Wildlife & Hunting

Environmental and Genetic Effects on Deer Antler Production in Mississippi


Principal Investigators

Dr. Steve Demarais
Mississippi State University Department of Wildlife and Fisheries

Dr. Bronson Strickland
Mississippi State University Department of Wildlife and Fisheries

Chad Dacus
Mississippi Department of Wildlife, Fisheries, and Parks


Graduate Research Assistants

Emily Clemons
Mississippi State University Department of Wildlife and Fisheries

Jeremy Flinn
Mississippi State University Department of Wildlife and Fisheries


Deer management with an emphasis on antler production has reached an intensity never before seen in North America.   Managers expect to improve antler production by manipulating population structure to increase the prevalence of older-aged, genetically-superior males.  However, deer need adequate nutrition to express their genetic potential for antler development.  The rate of growth and the expression of body and antler size varies across Mississippi.

Concern that some deer populations in Mississippi lack the genetic potential for superior antler development is complicated by the fact that expression of genetic potential can be limited by low-quality nutrition.  However, if genetic quality is limiting in some areas, then success of management programs designed to improve antler production would be limited.  We need to quantify the causes of regional variation in body and antler size in Mississippi to improve deer management effectiveness.  Production and growth of animals under equivalent environmental conditions is required to quantify the relative effects of genetics and nutrition on antler development variation.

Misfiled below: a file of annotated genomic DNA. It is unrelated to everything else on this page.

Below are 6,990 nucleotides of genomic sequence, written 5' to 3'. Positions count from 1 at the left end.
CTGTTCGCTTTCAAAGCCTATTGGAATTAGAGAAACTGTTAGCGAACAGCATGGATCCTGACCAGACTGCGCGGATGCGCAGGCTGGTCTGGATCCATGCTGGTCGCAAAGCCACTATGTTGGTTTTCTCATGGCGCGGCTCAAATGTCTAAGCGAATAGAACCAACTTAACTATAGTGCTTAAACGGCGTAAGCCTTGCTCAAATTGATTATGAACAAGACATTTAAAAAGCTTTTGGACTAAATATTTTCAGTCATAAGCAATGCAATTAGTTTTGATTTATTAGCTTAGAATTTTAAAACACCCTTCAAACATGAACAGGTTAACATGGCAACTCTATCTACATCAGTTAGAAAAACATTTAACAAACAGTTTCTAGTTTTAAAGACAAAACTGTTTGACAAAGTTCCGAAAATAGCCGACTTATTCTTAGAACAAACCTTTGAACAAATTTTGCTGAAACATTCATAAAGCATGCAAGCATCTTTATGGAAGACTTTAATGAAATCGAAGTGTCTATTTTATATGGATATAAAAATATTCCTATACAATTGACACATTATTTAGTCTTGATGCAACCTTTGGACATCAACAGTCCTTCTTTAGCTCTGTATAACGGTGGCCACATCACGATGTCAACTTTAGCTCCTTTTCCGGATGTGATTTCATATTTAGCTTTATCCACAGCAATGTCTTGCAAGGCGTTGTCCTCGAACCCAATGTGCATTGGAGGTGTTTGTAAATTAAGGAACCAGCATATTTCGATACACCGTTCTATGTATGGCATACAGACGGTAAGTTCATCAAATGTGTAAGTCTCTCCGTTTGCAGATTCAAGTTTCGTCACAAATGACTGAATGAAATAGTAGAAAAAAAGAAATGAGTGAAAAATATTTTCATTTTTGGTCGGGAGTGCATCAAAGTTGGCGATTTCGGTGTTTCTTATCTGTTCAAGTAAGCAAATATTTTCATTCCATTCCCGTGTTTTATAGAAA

This project will document the relative impact of nutrition on body and antlersize variation among the three soil resource regions.  If similar nutritional intake eliminates the observed physical differences among regions then we would conclude that regional variation is due primarily to nutrition-based habitat variation.  If similar nutrition over two generations does not equalize body and antler size among regions, then we would conclude that genetic potential may limit physical development in some areas.  Additionally, this project will identify benchmark values for potential improvement of body and antler size within regions when nutrition is optimum.

Full Report on Research Accomplishments To Date.

Biologist Jerry Hazlewood sights in a tranquilizer rifle used to capture deer for this research project.


Once deer are captured from study areas, they are weighed...


... uniquely marked with ear tags...


... and transported to the Mississippi State University Deer Unit.


Dr. Steve Demarais releases a captured doe in the MSU Deer Unit.


Does from each soil region are fed the same nutritional ration, so all fawns are raised on optimal nutrition.


Fawns are also marked with unique ear tags.  By raising fawns from each soil region on optimal nutrition, buck fawns will be able to grow their antlers to their genetic potential.


We will monitor buck antler growth for many years to determine how the quality of their nutritional intake impacts their body and antler size. 



Funding for this project was provided by:

MDWFP logo MSU logo
FWRC logo Wildlife Restoration logo


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